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Spending That Spare Change
But when that money is in the form of sixty-two thousand coins, well, then, that may be a different story.
Some people are very good at NOT accumulating too much change.
They are the ones in front of you at the grocery store counting down to the last penny for that 88 cent package of gum.
I'm not that person.
They only pay be credit cards.
I refuse to charge $10 or less unless it's an absolute emergency.
They empty the "take a penny / leave a penny" at registers, or else dump all their change in there.
It probably all evens out, but I fear I would dip into a charity jar by mistake.
They top off their gas or plan their other purchases so it's an exact dollar amount.
Who has the patience to do that? Instead, I'm the one with an overabundance of change: * Coins are under the couch cushions.
*Coins overflow the change holders in the car, and the cup holders instead of cups.
*Coins fill random jars around the house.
*Coins are loosely in the bottom of junk drawers in the kitchen.
*Coins are left in pants pockets, and then found rattling around in the washer and dryer.
*Coins are in other places I either won't admit, or have yet to discover.
So what to do with all this change? Coin exchange machines are a popular solution.
Coinstar is at many grocery stores, and there are similar ones at banks / credit unions.
TD Bank for instance has what is called Penny Arcade which counts coins, but is also meant to also encourage kids to learn the value of money.
These machines work similarly.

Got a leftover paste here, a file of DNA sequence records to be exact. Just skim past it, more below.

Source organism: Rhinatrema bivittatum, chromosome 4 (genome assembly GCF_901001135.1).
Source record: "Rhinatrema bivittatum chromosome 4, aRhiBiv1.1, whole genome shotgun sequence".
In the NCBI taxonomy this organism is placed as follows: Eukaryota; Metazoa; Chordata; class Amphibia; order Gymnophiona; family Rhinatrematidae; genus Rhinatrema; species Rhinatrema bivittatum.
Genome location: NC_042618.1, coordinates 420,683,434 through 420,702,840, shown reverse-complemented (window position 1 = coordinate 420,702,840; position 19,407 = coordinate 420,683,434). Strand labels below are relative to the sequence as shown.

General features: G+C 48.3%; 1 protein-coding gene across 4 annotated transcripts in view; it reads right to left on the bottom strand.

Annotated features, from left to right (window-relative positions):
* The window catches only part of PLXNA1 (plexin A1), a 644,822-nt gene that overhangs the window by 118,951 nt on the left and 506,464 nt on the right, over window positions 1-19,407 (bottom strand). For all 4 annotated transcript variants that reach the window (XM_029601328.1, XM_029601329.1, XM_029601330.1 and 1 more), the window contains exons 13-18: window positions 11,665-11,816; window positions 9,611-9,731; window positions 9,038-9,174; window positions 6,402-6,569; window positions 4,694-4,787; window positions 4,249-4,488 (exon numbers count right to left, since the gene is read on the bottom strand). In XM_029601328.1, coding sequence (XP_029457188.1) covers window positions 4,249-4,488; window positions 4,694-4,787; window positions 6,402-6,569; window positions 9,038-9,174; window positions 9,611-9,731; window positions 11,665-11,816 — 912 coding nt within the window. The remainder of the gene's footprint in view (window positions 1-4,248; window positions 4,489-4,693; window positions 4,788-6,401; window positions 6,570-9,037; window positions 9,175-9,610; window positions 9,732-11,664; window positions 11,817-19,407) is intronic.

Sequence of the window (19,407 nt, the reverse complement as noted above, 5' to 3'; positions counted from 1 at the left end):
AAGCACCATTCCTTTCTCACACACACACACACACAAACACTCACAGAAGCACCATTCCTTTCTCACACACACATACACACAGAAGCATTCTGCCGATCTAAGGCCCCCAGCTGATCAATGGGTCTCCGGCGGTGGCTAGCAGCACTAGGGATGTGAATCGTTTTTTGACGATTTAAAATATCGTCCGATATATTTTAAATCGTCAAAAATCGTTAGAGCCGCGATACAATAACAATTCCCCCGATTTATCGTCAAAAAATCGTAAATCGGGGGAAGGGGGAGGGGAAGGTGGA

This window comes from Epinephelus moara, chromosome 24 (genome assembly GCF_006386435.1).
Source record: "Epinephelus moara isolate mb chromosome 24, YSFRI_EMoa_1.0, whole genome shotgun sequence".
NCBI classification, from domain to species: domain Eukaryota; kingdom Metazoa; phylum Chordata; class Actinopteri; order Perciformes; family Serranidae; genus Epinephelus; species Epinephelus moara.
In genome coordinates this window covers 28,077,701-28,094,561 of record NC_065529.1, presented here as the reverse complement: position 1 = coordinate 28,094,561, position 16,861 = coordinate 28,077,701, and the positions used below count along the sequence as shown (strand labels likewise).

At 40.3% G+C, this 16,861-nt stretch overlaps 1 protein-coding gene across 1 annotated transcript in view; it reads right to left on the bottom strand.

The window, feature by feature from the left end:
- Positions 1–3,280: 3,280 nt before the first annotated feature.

Just follow the instructions as you go.
It's basically dumping in handfuls of coins (UNROLLED) into the tray, letting the machine sort it out, and dumping in the next handful.
Repeat until done.
Then take the receipt to the cashier / teller and get the cash (unless you've opted to donate it, or get a giftcard as described in the next section).
What's the catch? There's sometimes a fee, of course.
Usually a small percentage of the total coins counted.
Read the fine print before you put your coins in to be sure.
They all have slightly different rules.
Coinstar's fee at this posting was almost 10%, but they have options for getting the coins counted for free for instance.
You can choose "donate to charity" or at some locations you can convert it for a gift card to places like Amazon or others.
Unfortunately that's not an option where I live.
My financial institution charges 3% for members.
Some banks and credit unions will waive these fees to their customers/members, or have special promotions even for non-customers/non-members so it's best to call your bank/credit unions to find out locations and fees.
Is it accurate? The best way to find out is to count your coins beforehand.
But that kind of defeats the purpose of this convenience.
Ultimately, if you're like me, you don't care too much if you get short changed.
That's the point, sort of.
I will just be glad to have less change; and therefore coin-free floors, drawers and dryer.